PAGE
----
Microsoft proposes to improve Chrome’s performance on Windows 10: thin redundant code

After Edge Browser embraced the Chromium platform, Microsoft stepped up its contribution to the platform and worked with Google to fix and address many issues, including power consumption, accessibility tools, and developer tools. Now, Microsoft has moved to improve Chrome’s performance on Windows 10 systems.

Microsoft proposes to improve Chrome's performance on Windows 10: thin redundant code

Based on the latest BUG tracking post, Microsoft notes that Google Chrome runs a piece of code to confirm that Chrome.exe is fixed to the taskbar. This code check takes place 45 seconds after Chrome’s launch and consumes 300ms of CPU.

This consumption is not obvious for most configurations, but Microsoft’s Eric Lawrence believes that fixing minor issues can ultimately improve browser performance. “Before this change, you need to create a separate utility, enumerate shortcuts in the shortcut folder, and enumerate all shell verbs on the shortcut to see if Unpin from taskbar is included,” Microsoft said. “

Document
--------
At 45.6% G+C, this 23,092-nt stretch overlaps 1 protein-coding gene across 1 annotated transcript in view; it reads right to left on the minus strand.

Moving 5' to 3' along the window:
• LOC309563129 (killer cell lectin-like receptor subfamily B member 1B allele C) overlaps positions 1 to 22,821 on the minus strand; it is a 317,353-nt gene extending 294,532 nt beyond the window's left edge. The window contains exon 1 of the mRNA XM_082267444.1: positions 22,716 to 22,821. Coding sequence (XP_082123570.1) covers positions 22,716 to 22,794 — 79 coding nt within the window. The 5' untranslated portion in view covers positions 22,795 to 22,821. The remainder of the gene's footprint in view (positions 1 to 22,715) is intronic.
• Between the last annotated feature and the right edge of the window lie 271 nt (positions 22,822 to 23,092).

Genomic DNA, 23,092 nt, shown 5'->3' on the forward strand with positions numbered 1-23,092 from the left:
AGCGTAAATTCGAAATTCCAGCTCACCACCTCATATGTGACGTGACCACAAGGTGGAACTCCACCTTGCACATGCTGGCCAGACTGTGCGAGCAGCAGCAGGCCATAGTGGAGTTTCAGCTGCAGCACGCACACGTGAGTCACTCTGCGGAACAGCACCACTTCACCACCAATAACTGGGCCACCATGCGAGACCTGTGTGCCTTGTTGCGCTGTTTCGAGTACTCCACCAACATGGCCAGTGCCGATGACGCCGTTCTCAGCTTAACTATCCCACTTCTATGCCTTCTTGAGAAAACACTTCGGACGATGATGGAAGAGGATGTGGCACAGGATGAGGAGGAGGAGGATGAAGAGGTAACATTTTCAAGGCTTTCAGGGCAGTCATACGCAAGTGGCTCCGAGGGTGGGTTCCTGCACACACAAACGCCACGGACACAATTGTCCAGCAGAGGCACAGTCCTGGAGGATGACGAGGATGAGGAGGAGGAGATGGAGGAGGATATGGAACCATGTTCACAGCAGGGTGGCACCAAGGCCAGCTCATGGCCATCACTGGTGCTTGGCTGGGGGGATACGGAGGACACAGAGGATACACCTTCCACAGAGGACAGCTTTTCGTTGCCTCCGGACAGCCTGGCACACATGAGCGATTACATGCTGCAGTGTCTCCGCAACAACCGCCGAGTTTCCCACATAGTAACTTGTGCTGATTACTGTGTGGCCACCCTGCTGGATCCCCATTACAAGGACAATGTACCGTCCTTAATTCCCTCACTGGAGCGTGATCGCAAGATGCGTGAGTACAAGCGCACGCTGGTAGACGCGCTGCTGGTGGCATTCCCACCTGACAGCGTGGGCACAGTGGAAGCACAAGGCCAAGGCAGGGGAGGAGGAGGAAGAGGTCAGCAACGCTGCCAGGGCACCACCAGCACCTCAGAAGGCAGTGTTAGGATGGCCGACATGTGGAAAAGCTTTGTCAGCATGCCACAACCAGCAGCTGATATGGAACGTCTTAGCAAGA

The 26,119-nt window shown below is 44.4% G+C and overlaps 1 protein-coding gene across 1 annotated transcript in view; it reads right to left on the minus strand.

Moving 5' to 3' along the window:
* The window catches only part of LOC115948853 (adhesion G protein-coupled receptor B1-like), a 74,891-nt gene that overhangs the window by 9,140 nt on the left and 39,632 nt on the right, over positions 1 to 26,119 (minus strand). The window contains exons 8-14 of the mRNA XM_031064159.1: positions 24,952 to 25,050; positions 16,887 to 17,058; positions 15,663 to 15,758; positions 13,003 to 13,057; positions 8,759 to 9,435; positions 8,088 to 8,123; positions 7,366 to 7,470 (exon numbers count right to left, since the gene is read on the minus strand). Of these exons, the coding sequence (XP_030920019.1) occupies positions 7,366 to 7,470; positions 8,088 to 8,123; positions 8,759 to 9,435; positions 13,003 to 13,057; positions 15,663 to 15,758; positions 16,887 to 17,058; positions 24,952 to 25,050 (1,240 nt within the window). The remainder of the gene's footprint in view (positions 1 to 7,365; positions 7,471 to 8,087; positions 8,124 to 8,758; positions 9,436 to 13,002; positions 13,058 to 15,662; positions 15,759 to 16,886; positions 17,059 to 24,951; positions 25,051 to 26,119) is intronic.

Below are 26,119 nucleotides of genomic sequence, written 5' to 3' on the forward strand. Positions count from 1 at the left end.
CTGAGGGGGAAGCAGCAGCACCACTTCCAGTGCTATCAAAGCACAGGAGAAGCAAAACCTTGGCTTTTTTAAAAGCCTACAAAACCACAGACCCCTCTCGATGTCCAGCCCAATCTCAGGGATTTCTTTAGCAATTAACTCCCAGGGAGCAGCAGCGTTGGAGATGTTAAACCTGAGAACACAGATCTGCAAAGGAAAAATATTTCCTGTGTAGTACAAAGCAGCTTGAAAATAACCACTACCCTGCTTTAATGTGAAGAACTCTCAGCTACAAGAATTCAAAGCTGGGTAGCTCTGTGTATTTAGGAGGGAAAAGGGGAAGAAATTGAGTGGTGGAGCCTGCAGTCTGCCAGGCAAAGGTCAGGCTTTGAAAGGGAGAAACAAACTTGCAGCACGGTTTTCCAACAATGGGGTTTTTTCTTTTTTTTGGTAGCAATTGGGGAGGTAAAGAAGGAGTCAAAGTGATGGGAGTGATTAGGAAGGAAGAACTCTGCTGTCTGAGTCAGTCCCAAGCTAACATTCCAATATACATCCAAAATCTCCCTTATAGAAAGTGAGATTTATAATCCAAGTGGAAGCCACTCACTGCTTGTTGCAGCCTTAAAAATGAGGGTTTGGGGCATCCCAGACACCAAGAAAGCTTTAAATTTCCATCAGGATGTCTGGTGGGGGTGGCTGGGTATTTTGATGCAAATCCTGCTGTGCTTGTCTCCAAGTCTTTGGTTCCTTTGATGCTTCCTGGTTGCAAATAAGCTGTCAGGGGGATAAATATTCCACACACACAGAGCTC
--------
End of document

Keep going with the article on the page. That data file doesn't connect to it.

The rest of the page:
Microsoft added that this extra step is unnecessary because it should be enough as long as there are shortcuts in the taskbar directory. Microsoft’s fix will remove the code that enumerates the shell verb and runs the code in the browser process instead of a separate utility process.